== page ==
We were told to take Aaron home and see our neurologist in a month. Both my husband and I were confused by the long wait so I called our neurologist the next day. I read from our seizure journal that I started a week prior and already could see further progression, but no rhyme or reason to his seizures. This information led to Aaron being admitted at a Children’s Hospital, and after three weeks of unanswered questions we received our rare disease diagnosis.
Living with Rare Diseases
The challenges faced when diagnosed with a rare disease go beyond the diagnosis. Some of the common challenges seen throughout the rare disease community are treatment options, research opportunities, services, and support.
Many patients may not receive a diagnosis for years; others may never receive one. Many doctors and others in the medical field have very little experience, if any, with a rare disease. Diagnosing may be more difficult because there is little information or testing available. Whether there is a diagnosis or not, with a rare disease treatment options are limited, either by a delay in a diagnosis or a lack of research. Treatment options are few or ineffective due to a lack of complete understanding, research, or familiarity with the disease.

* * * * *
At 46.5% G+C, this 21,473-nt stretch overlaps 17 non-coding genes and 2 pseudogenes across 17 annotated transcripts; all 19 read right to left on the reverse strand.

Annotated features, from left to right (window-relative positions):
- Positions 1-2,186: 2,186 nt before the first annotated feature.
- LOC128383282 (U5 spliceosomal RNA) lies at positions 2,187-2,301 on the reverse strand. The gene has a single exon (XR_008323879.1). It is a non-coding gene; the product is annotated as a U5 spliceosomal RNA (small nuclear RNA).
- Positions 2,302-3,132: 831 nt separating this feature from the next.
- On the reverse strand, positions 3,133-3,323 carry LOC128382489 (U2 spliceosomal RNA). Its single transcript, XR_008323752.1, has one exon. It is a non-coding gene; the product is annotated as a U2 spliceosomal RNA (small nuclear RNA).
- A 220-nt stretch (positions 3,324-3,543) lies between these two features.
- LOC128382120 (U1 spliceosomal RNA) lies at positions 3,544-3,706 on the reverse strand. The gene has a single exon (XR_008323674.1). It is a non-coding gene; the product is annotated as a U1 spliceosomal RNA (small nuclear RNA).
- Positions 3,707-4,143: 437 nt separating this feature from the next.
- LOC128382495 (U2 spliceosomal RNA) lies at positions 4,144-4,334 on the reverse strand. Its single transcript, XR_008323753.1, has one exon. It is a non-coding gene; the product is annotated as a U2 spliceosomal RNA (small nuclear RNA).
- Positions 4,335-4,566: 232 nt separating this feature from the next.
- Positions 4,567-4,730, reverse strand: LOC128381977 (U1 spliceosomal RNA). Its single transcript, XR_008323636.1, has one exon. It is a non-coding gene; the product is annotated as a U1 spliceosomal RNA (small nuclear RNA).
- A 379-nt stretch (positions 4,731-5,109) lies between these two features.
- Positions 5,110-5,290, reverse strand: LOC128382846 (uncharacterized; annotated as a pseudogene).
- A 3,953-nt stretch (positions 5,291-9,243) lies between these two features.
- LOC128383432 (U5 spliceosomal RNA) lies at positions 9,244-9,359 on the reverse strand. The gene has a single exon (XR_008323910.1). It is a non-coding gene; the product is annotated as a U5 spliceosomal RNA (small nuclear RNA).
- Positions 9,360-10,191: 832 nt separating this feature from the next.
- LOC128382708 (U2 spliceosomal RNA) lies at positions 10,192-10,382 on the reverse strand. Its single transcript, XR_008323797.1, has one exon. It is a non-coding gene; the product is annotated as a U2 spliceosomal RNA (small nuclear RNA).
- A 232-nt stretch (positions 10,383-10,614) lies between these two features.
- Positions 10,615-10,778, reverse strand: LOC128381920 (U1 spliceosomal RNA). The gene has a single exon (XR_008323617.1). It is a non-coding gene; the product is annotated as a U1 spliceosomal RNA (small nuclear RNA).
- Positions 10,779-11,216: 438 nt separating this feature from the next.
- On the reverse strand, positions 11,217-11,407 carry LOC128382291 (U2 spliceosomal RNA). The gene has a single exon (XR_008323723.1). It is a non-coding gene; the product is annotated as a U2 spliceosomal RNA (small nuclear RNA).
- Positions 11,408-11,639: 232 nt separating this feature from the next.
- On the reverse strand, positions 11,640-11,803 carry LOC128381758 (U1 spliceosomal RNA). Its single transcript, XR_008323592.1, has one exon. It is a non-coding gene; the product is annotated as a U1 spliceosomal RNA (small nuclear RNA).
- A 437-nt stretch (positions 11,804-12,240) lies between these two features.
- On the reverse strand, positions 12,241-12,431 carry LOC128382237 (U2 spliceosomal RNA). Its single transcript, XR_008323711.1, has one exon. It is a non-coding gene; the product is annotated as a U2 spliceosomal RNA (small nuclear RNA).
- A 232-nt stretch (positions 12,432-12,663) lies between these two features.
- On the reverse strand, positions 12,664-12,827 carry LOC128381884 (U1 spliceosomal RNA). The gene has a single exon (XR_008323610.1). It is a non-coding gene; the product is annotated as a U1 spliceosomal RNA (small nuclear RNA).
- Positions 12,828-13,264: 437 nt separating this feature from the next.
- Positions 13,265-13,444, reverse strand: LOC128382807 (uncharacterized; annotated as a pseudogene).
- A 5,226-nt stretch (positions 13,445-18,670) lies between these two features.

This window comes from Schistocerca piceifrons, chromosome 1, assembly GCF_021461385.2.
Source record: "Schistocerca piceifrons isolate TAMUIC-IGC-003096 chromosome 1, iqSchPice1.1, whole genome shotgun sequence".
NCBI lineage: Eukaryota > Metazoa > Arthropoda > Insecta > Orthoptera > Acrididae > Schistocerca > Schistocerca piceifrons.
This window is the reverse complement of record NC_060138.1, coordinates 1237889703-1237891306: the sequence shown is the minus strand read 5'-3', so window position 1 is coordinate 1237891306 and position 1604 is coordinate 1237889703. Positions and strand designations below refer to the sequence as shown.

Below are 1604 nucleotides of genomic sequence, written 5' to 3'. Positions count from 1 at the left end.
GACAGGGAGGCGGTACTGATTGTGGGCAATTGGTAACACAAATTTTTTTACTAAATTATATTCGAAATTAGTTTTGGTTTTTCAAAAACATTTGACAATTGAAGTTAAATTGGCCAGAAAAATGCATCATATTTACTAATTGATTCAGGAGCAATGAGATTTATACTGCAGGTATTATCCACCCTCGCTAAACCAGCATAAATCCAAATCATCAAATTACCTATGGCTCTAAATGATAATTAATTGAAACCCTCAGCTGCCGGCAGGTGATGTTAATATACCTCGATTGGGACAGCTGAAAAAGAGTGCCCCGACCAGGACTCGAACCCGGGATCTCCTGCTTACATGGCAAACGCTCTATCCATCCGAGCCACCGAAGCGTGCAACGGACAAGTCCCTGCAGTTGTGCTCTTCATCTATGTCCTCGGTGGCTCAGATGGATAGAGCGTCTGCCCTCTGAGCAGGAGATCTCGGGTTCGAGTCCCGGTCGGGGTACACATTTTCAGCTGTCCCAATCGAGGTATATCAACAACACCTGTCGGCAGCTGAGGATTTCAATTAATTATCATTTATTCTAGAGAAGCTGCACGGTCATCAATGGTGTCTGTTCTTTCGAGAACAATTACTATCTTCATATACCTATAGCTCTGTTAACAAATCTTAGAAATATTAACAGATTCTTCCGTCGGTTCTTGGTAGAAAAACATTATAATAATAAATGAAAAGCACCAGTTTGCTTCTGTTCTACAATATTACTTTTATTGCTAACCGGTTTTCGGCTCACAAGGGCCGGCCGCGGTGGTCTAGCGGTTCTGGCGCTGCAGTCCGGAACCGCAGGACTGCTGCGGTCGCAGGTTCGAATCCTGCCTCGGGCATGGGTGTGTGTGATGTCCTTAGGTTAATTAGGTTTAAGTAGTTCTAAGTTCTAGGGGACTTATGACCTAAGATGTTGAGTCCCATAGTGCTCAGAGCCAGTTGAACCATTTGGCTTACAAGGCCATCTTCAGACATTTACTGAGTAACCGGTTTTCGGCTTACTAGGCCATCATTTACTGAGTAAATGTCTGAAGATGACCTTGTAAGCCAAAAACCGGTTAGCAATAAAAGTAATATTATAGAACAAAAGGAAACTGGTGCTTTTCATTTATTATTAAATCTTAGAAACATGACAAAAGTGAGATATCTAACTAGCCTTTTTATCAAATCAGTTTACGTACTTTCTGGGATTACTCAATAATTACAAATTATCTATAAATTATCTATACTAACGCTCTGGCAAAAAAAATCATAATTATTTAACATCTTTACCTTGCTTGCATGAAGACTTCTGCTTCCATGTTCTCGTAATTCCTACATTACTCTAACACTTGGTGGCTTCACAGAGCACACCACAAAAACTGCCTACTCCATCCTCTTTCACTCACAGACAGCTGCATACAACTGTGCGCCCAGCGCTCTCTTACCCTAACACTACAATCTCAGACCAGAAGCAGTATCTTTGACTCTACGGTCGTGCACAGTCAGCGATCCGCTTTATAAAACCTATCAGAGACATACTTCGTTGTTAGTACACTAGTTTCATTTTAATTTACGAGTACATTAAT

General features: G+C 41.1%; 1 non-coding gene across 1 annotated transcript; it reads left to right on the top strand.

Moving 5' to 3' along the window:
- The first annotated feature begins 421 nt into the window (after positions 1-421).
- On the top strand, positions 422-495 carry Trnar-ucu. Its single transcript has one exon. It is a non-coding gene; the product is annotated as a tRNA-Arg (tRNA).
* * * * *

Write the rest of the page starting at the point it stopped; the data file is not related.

Even therapies such as physical and occupational therapy, along with other services, may be limited when a patient has a rare disease. It is more than likely that a physician or therapist has never dealt with a particular rare disease and may not know where to begin on treatment or setting up continued care. Services may not be available or given to the patient due to a lack of guidance or treatment plan. Information about outcomes is also limited. Each patient may respond differently to a treatment, or an underlying condition may be unknown, leading to a range of outcomes or treatment effectiveness.
When you have a rare disease, research opportunities are fewer than those for more common diseases. In my opinion, the more common diseases tend to be better understood. More research and education has gone into the disease or condition, along with more funding. It is a vicious cycle–without more research and awareness there is little understanding, and with less understanding there is less interest or opportunity for research.
Rare Disease Awareness